I’m in data and technology (my uncle was at Bletchley Park) and I was inspired to learn to program as an eight-year-old girl by a spy who cracked Japanese codes whilst hiding out in India. I was extremely lucky to be taught by someone who knew Alan Turing personally and was friends with Ludwig Wittgenstein, but many folks don’t know where to start. They just know that they have to harness their daughter’s enthusiasm somehow. And there is nothing wrong with boys reading these books either…. or anyone else. My son can read these books and say ‘wow, Hedy LaMarr was awesome!’ and that’s great to hear, right?

On Twitter, I saw the British historian and BBC presenter Dan Snow post the following tweet:

What Mr Snow may not have expected is that there were many responses about the fact that many inspiring women in history get forgotten, or even written out of history. Think Bletchley Park; how many famous women do you know from there? There were thousands of female workers at Bletchley Park there but we only hear about the men.

It’s time to right this wrong, and Snow’s tweet got me thinking. Some mentioned some of their favourite books that focused on women who inspire, in order to show their daughters a different way. Example:

WE NEED MORE OF THIS! We often talk about girls needing role models, and we end up being caught in a paradox.

How do we inspire girls with role models, if there aren’t any role models? How do we get role models, if we can’t inspire girls?

Before you read below… how many women can you think of? A quick poll of people around me produces ‘that woman who invented Tippex and was David Bowie’s mother’ – three things with that; a. stop defining her as a mother b. remember her own name as well c. she wasn’t David Bowie’s mother (!). A quick research shows that Bette Nesmith Graham actually was the mother of one of the Monkees. In a reverse Handmaid’s Tale sort of way, you might call him Michael OfBette. If you haven’t read Handmaid’s Tale, please do; it will make you angry because it is so plausible. It will make you scared for how the world could go, and that’s exactly why you should read it.

Well, the good people of Twitter started to put the world to rights again, when people started to note their own favourite books, which showcase women in a variety of fields. I am listing them here, and please do add more in the comments.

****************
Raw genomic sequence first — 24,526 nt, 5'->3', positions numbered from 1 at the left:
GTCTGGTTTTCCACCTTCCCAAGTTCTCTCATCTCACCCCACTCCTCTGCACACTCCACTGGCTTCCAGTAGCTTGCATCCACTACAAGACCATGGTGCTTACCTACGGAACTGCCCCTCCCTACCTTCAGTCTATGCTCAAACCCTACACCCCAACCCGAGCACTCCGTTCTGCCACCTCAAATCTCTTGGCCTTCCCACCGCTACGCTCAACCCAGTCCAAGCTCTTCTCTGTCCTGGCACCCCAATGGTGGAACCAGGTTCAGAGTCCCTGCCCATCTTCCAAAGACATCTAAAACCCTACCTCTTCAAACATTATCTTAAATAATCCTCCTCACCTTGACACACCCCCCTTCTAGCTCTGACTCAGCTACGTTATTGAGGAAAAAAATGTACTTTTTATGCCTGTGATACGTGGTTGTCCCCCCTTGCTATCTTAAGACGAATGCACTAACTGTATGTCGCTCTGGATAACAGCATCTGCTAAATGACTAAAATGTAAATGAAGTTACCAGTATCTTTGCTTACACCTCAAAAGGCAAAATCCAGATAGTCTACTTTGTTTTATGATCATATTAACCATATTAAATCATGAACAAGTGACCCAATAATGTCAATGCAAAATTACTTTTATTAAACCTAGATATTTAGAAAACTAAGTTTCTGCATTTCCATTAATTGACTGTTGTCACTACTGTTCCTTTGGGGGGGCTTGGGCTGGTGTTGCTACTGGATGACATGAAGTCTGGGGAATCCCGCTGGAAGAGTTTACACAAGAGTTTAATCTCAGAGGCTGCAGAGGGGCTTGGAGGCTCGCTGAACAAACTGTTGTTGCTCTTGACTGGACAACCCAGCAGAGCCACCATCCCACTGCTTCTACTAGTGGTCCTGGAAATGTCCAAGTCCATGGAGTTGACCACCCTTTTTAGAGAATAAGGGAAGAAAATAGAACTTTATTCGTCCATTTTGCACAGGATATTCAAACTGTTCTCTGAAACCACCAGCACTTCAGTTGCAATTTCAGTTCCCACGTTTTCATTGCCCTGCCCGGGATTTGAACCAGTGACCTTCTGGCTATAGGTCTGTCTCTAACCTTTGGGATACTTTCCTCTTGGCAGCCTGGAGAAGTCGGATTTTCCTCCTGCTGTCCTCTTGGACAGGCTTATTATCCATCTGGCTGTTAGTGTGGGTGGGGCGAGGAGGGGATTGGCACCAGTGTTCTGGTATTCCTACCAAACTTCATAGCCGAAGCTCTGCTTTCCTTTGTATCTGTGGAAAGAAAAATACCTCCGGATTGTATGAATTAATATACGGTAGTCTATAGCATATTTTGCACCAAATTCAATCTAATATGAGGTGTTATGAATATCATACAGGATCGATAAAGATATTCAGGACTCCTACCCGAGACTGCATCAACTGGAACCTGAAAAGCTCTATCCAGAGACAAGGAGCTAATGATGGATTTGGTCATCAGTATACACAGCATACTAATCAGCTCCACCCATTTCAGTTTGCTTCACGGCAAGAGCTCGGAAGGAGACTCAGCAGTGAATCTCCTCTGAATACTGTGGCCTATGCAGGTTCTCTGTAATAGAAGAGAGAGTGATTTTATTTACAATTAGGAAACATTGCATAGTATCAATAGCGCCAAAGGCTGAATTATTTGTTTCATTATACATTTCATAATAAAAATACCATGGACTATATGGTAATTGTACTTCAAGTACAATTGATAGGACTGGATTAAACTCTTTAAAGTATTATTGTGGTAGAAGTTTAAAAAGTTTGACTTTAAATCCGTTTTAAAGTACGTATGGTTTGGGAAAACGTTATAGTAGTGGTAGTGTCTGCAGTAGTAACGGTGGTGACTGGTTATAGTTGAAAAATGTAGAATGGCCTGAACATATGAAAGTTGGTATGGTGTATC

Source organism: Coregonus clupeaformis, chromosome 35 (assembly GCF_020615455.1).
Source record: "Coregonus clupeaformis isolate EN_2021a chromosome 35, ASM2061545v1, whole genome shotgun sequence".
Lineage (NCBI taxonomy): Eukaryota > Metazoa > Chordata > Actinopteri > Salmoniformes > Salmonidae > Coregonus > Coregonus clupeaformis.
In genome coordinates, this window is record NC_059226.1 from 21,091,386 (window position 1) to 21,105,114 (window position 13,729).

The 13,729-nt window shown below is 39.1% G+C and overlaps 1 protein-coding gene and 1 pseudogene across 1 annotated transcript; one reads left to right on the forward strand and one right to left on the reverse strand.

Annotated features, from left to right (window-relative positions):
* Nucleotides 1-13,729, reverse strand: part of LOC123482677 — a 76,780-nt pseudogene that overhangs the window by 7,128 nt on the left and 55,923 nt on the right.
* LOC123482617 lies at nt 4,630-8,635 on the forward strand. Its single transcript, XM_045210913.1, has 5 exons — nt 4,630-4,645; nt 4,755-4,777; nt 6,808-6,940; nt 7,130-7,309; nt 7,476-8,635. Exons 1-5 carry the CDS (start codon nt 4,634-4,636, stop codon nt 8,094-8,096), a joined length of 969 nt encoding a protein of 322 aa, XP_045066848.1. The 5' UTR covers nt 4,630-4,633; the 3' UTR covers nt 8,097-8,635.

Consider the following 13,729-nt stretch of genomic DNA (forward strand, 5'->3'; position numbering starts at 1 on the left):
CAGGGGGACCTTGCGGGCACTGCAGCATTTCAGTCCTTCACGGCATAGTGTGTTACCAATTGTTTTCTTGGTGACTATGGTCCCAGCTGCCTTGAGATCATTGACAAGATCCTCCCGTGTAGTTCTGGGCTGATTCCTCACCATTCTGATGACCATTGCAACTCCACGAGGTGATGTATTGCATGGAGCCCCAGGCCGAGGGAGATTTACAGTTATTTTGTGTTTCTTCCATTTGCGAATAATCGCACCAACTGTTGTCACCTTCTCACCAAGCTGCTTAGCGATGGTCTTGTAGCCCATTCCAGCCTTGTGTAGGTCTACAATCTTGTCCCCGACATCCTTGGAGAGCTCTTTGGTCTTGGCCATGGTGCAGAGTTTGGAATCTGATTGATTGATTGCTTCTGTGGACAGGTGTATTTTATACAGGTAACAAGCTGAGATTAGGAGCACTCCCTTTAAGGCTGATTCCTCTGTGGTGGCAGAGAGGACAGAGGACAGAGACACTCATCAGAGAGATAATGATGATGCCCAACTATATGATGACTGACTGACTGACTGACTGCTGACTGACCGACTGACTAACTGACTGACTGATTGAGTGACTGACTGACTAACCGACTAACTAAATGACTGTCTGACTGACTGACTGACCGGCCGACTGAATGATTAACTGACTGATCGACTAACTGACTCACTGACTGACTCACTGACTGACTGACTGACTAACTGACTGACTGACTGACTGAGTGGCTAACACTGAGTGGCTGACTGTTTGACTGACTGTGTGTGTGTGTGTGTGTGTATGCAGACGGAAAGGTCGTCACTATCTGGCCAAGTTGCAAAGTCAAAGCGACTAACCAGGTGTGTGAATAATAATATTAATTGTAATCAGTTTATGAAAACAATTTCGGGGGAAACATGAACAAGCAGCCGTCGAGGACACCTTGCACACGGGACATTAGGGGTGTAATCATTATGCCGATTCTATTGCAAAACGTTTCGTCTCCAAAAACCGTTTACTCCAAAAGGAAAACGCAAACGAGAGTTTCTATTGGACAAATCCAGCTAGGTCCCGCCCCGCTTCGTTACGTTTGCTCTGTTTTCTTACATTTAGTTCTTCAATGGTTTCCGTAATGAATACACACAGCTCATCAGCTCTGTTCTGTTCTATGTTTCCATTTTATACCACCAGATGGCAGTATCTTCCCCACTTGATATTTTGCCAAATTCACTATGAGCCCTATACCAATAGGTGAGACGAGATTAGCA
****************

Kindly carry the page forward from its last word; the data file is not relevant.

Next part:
I do not get paid for recommending books because that’s plain grubby and money-grabbing. I’m recommending these because the good folks of Twitter recommended them, and I will be reading them myself.

Goodnight Stories for Rebel Girls – recommended by James O’Flynn

Fantastically Great Women Who Changed The World by Kate Pankhurst – recommended by James O’Flynn

Rejected Princesses: Tales of History’s Boldest Heroines, Hellions, and Heretics by Jason Porath and recommended by Jenny Colledge

Tough Mothers: Amazing Stories of History’s Mightiest Matriarchs by Jason Porath

These books are perhaps more for the adults:

Laurel A Rockefeller writes a series aimed at women in history

As I said, I’m into technology so I have to recommend Programmed Inequality (History of Computing): How Britain Discarded Women Technologists and Lost Its Edge in Computing. Written by Marie Hicks, it will inspire and hurt and you will learn something about how Britain can do better. Plus, WELCOME TO MY LIFE, PEOPLE.

The Handmaid’s Tale by Margaret Atwood – If you don’t read it, then you have to watch it. It’s painful because it’s articulate, insightful and it feels so close to the surface that you can almost touch the dark reality that’s not so far away from ours.

So, Mr Snow, if you ever decide to do a series on female badass characters throughout history, I think  you’ll have a very interested audience. #SubtleHint

I want better things for our children, boys and girls. If you are reading this far – Well done you – and it gives me hope that we might miss out on the dystopian future in The Handmaid’s Tale after all.

It’s about giving girls choices. If your daughter wants to be a mommy and wear pink, that’s fine. But if she also wants to be a car mechanic or scientist or save the world through environmental science, she shoudl be able to do that too.